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Answering the Call at Senior Care Facility
Residents at Dogwood Village, in Virginia, use a system that includes active tags, repeaters, readers and pagers that send alerts to the staff, and also tracks response times.
Oct 02, 2009—At Dogwood Village, a skilled nursing and assisted-living facility in Orange, Va., residents utilize RFID-enabled pendants and pull-cords to summon aid. The solution, provided by Status Solutions, is known as the Situational Awareness and Response Assistant (SARA). This system enables employees to know when a patient has pressed a pendant's alert button, as well as how long it takes for the staff to respond. Dogwood Village is now expanding its SARA deployment, and intends in the future to add temperature-sensing capabilities for such equipment as refrigerators and boilers, as well as locators to determine where in the assisted-living building a resident is when pressing a button.
Previously, Dogwood's skilled nursing rooms, which can accommodate a total of 138 residents, had two-way intercoms to allow residents to request help from the staff. When a patient pulled a cord attached to a switch mounted near her bed, it activated an intercom, enabling her to speak with a nurse working at a central station. That system, however, was not meeting the needs of the patients or employees, says Vernon Baker, Dogwood Village's president. A call could only be heard at the nursing station itself, making it more difficult for the appropriate staff members to respond if they were not at the station. What's more, the two-way calling confused many residents who could press the button for help, but had trouble understanding what nurses were saying over the intercom, or how they should respond. Workers also sometimes had trouble understanding the patients.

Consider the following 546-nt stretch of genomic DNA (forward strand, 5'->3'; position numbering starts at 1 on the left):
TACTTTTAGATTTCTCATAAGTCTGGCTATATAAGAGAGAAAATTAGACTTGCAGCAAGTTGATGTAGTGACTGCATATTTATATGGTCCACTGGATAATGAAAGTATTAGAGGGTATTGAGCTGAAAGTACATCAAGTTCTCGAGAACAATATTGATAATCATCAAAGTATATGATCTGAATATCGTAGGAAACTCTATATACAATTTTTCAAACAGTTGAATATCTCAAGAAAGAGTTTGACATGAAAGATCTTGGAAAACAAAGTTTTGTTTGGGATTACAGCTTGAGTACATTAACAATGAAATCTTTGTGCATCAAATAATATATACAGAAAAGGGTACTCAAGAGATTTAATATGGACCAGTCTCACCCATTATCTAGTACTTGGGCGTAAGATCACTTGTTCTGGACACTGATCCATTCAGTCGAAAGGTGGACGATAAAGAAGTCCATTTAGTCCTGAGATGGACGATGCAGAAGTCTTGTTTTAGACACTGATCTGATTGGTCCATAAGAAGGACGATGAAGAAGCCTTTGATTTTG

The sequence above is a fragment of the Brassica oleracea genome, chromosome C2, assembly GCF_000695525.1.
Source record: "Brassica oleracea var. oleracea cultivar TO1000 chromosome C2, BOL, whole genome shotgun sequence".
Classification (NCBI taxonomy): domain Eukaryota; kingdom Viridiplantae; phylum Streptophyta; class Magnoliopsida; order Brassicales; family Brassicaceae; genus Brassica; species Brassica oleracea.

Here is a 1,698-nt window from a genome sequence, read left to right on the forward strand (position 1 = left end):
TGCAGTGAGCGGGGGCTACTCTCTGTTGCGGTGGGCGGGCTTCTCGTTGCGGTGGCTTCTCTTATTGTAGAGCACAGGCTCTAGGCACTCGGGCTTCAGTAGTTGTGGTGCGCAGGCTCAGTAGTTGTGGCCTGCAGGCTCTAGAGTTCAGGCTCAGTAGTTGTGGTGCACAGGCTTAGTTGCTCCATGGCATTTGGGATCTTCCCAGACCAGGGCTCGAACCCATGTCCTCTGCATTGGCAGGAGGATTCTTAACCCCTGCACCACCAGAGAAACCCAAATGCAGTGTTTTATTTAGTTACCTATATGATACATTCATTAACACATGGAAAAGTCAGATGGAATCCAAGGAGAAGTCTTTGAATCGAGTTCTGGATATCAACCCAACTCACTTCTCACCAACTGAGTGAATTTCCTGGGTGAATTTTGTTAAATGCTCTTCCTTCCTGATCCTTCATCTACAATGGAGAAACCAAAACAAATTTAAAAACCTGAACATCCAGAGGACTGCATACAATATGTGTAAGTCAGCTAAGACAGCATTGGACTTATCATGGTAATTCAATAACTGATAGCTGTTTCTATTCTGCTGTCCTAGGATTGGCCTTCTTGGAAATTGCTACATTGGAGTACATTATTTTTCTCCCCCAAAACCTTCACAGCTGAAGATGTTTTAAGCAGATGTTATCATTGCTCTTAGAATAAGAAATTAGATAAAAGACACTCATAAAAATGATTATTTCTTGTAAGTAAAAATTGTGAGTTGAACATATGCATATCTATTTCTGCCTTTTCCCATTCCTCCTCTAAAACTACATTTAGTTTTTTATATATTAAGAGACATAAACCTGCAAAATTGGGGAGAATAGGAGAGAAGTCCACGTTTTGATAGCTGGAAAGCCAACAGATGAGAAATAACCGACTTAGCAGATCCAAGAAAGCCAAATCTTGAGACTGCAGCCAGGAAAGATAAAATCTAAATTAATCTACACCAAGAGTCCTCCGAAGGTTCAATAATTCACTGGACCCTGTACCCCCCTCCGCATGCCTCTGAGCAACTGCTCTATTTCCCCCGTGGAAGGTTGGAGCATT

Each pull-cord or pendant contains an active RFID tag that transmits a 902-928 MHz signal encoded with a unique ID number linked to the resident's name, history, room number and other information stored in the facility's back-end system. The pull-cord device, wired to a power supply, can be attached to a wall or bed. The pendant, which contains an internal battery, attaches to a lanyard worn around a patient's neck, and the patient presses a button on the pendant to summon help.
Each type of device beacons its unique ID number intermittently at all times, in order to confirm it is operating properly. According to Deric Blattenberger, Status Solutions' product manager, an Inovonics repeater (17 such devices are installed at the facility altogether) receives the ID number and sends it to a second repeater, which forwards the data to a centrally located receiver.
If the device's status changes—in other words, if a patient pulls its cord—it sends a modified transmission indicating a patient seeks assistance. The receiver has a cabled connection to the back-end system, where Status Solutions' SARA software receives the data, uses the ID number to determine the name and room of the patient who placed the call, and sends a text alert to the appropriate staff members' pagers or phones.
When a worker receives a text alert on her pager or phone, she sees a display of the patient's name and room number, then reports to that room. There, she resets the switch on the patient's pull-cord device or presses a recessed reset button on the back of the pendant, thus indicating the call has been answered.
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